There are 330 team members across Fortescue’s supply chain that work together 24 hours a day, seven days a week at the Fortescue Hive.

Fortescue chief executive Elizabeth Gaines says their positions in the integrated operations centre (IOC) mean they no longer need to regularly travel to site.

She adds that the Cloudbreak mine control system leads the way, with working arrangements of 25 per cent, 50 per cent and 75 per cent of a full-time roster offered as flexible options across the team.

“(This has) proven to be beneficial to team members, and to Fortescue, by helping to retain team knowledge and experience,” Gaines says.

“The Hive was built as an all abilities accessible space and in doing so has built a flexible workplace which has fostered supportive and inclusive culture.”

The IOC, though situated remotely from the real actions of a mine site, is not that far removed from reality.

It includes many team members in planning, operations and mine control who have worked on each of the company’s mine sites in the Pilbara, bringing an invaluable perspective and real-world experience to the IOC, Gaines continues.

“There is a period of adapting to working remotely as remote operations require different skills such as being able to think in a virtual world,” she says.

“We train and support team member as they learn a different way of operating.”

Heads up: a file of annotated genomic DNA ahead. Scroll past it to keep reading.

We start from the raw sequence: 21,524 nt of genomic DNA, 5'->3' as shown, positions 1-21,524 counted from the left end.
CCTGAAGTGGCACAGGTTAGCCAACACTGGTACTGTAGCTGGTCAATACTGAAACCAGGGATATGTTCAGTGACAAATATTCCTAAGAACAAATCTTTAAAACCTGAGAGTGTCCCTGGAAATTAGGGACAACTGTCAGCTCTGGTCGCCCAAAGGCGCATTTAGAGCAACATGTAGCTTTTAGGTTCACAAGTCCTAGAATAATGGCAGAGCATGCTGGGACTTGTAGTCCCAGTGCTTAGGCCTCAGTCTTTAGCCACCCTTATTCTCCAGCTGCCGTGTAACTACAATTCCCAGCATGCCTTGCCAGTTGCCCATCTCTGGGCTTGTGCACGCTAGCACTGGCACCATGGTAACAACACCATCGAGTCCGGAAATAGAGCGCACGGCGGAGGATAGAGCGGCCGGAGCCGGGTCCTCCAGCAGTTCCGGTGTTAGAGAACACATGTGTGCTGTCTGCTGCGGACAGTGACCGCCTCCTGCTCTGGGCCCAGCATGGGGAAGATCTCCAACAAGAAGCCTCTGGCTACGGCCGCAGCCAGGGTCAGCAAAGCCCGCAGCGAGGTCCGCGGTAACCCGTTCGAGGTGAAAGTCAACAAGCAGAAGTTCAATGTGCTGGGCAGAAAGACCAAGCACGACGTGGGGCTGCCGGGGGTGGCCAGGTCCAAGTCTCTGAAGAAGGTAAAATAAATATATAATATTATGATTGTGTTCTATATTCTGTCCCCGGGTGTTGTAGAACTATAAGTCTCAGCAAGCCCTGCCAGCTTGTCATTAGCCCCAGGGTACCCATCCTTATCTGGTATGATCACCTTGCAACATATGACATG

Enriched by port, rail, shipping and marketing teams, the Fortescue Hive has embraced innovation and technology to bring many traditionally site-based teams together.

According to Gaines, there is a deliberate flow of information from planning through to shipping and marketing, which allows the company to sell the right tonnes of the right quality at the right time.

The insights and marketing intelligence of the sales and marketing team can be instantly shared with the planning and operations teams.

“This truly integrated approach allows us to capitalise on market dynamics to deliver value to our customers, shareholders and the broader community,” she says.

“At Fortescue, the safety of our team members is our highest priority and the adoption of innovation and technology has been fundamental to driving further safety improvements throughout our operations.

“Working side by side in the Fortescue Hive, allows for cohesive planning across the business, as our teams to seamlessly share information. This underpins continual reliability improvements in our supply chain, which is fundamental to the safe operation of a mine site.”

The existence of the Fortescue Hive doesn’t mean that all its regional workers have relocated to Perth.

In spite of Fortescue’s pioneering move to become the first Western Australian operator to control a railway from outside the region in 2009, a residential workforce of around 500 team members live in Port Hedland.

This article will appear in the Nov-Dec edition of Safe to Work.